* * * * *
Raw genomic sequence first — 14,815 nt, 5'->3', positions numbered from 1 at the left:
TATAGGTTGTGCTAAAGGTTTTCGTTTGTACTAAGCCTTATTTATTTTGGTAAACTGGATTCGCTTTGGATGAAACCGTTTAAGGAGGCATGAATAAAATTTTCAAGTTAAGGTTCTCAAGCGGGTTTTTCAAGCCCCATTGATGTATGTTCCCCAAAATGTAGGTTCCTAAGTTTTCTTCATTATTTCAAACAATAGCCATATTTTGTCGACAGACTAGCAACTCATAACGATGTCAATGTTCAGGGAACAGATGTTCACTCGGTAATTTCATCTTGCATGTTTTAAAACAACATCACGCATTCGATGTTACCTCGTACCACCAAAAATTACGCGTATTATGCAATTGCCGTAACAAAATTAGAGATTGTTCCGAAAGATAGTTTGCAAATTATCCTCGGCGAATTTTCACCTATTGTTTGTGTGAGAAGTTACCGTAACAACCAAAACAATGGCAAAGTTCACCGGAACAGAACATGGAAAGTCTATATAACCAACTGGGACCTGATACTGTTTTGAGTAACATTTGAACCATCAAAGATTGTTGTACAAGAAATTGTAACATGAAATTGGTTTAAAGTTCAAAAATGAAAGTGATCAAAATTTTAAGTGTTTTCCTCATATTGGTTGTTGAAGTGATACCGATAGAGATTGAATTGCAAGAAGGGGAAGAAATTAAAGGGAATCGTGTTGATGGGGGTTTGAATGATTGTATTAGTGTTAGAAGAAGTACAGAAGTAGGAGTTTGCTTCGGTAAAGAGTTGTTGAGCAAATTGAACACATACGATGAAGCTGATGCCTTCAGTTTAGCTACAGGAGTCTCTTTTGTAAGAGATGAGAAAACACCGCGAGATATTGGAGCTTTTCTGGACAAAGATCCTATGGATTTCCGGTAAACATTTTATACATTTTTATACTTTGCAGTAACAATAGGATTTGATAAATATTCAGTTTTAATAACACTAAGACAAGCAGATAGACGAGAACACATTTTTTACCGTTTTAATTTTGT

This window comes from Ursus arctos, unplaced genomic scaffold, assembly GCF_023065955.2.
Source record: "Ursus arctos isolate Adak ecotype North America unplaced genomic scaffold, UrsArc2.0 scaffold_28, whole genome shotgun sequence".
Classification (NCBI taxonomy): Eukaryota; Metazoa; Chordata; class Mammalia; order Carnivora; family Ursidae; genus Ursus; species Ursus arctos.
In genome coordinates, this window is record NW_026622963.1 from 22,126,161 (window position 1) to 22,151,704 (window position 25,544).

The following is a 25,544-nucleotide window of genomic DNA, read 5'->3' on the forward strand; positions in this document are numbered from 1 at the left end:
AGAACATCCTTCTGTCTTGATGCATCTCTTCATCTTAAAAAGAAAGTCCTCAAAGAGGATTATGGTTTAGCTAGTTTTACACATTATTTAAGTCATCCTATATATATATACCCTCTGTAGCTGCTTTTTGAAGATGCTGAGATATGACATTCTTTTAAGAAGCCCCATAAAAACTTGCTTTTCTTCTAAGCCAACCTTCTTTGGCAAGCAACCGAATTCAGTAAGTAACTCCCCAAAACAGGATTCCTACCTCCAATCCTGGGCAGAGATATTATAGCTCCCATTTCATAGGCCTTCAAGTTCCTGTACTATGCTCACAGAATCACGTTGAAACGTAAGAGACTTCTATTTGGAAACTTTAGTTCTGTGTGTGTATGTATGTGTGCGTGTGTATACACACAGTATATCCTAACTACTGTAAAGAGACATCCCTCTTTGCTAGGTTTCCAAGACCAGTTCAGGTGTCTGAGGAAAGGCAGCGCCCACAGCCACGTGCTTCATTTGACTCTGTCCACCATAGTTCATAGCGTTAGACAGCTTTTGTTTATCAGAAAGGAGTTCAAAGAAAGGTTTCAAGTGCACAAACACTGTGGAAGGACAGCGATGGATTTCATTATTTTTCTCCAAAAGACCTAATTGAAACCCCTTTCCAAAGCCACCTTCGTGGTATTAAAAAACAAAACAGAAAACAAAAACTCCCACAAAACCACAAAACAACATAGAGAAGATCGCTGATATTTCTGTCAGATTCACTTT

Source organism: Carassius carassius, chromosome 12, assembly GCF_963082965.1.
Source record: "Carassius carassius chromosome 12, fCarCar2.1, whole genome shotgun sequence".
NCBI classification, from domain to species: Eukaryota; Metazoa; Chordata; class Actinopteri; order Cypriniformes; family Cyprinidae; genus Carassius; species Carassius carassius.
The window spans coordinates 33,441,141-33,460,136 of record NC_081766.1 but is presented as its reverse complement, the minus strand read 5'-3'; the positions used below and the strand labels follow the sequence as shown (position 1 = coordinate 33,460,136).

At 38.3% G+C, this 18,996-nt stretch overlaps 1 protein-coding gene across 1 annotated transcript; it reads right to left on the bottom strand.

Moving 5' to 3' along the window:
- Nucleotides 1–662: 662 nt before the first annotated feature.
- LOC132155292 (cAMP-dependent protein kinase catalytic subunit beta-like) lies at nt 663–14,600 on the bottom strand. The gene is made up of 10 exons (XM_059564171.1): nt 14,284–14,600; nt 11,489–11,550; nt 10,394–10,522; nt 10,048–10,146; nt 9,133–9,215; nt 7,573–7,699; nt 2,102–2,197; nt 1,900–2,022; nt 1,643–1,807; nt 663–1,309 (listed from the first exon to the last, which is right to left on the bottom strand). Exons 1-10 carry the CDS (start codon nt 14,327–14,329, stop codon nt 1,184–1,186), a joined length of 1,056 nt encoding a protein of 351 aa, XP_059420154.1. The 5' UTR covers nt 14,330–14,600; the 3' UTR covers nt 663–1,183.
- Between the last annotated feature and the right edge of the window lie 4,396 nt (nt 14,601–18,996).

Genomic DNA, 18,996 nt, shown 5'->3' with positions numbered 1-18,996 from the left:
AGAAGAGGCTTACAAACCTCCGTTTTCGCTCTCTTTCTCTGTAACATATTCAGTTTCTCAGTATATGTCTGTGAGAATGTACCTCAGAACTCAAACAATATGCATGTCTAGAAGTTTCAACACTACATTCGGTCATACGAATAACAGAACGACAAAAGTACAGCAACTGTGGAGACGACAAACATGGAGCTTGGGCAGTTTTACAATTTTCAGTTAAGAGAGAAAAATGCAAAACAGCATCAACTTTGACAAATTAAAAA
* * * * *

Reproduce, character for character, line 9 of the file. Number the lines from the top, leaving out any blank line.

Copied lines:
Source organism: Carassius carassius, chromosome 12, assembly GCF_963082965.1.